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Incineration won’t destroy pollutants

As noted in previous letters to the editor, Elvis Au, assistant director of the Environmental Protection Department, has shown great bias in pushing plans for the Shek Kwu Chau incinerator. Yet during an RTHK radio show on April 25, his comments were even more skewed.

Asked about heavy metals in the ash, he said the technology would enable the complete destruction of these toxic materials.

This is a preposterous falsehood. As many a schoolchild will know, it took the energy of supernovas to create elements heavier than iron, which include toxic metals of concern with waste incinerators, such as arsenic, cadmium and mercury. Hence, they cannot be destroyed by incineration.

Instead, incinerators emit these along with particulates and a veritable cocktail of organic toxins – leading to serious health concerns, and documented cases of elevated levels of disease and deaths near incinerators.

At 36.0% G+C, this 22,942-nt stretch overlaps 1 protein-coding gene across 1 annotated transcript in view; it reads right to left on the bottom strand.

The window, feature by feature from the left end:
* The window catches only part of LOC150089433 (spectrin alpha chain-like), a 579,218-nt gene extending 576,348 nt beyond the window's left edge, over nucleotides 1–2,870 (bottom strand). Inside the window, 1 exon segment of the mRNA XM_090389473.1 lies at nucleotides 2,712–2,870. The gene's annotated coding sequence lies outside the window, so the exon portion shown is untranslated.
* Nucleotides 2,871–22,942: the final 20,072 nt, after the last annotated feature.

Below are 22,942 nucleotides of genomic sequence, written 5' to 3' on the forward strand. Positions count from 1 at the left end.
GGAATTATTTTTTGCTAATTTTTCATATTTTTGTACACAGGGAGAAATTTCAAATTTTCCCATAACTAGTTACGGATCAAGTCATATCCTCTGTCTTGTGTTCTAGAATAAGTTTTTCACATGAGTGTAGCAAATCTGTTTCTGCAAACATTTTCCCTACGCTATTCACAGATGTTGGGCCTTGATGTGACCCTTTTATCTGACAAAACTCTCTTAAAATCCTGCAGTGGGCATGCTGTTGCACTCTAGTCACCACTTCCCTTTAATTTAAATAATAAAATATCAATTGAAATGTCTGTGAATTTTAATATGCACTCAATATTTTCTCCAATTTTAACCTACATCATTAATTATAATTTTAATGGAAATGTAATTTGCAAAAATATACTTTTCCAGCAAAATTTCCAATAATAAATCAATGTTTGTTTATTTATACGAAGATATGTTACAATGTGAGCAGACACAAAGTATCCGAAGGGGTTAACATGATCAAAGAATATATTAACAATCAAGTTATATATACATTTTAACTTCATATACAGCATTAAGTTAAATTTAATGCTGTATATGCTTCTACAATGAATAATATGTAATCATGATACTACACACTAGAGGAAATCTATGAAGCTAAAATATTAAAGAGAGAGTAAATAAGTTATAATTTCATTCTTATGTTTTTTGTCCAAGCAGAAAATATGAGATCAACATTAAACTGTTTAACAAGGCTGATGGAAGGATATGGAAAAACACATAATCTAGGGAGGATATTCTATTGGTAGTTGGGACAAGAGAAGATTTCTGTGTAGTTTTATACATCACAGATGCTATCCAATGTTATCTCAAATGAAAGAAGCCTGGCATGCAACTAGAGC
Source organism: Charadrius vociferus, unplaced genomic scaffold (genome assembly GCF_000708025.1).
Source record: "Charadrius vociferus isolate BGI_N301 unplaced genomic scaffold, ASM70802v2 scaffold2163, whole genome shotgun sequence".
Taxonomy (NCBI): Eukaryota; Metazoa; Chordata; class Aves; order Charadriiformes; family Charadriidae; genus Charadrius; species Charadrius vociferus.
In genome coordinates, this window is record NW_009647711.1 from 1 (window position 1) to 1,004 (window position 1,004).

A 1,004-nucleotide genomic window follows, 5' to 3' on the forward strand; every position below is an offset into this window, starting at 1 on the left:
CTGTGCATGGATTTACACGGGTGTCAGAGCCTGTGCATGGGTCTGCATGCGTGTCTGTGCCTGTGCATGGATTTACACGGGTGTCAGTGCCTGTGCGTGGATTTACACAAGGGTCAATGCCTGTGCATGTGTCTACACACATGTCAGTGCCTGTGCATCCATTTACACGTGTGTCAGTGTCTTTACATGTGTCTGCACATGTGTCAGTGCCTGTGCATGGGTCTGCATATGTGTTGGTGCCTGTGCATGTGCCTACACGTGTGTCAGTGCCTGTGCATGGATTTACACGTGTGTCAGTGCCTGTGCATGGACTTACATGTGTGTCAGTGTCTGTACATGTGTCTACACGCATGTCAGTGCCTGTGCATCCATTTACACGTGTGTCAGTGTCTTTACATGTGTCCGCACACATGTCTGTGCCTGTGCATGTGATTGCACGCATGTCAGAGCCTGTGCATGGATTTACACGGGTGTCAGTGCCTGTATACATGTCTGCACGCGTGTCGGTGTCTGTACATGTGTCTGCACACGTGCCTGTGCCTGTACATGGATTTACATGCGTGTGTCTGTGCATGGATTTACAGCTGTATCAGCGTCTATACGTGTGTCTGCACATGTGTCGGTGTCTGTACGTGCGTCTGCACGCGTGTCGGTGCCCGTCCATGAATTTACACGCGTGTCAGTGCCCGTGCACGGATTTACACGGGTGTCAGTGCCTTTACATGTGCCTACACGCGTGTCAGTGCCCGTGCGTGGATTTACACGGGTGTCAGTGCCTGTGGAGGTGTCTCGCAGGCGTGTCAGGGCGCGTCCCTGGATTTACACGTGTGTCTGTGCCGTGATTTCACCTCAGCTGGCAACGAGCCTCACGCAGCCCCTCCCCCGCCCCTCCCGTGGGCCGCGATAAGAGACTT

Not only does Mr Au avoid mention of such research, but he also seems intent on rebranding the incinerator by calling it a waste-to-energy facility.

On the face of it, turning waste to energy seems a good idea, and Mr Au asserts the incinerator will power 100,000 households.

But much of Hong Kong’s waste is soggy rice and other food slops, which will not readily burn. So the incinerator will surely require fuel such as coal, or drying with electrical power.

Hong Kong deserves a far better waste policy, with real efforts in waste reduction and recycling, and trustworthy technology.

And Hong Kong deserves officials who have the willpower, passion and acumen to work with the community in protecting the environment.

Dr Martin Williams, director, Hong Kong Outdoors

Source URL (modified on May 1st 2015, 4:30pm):

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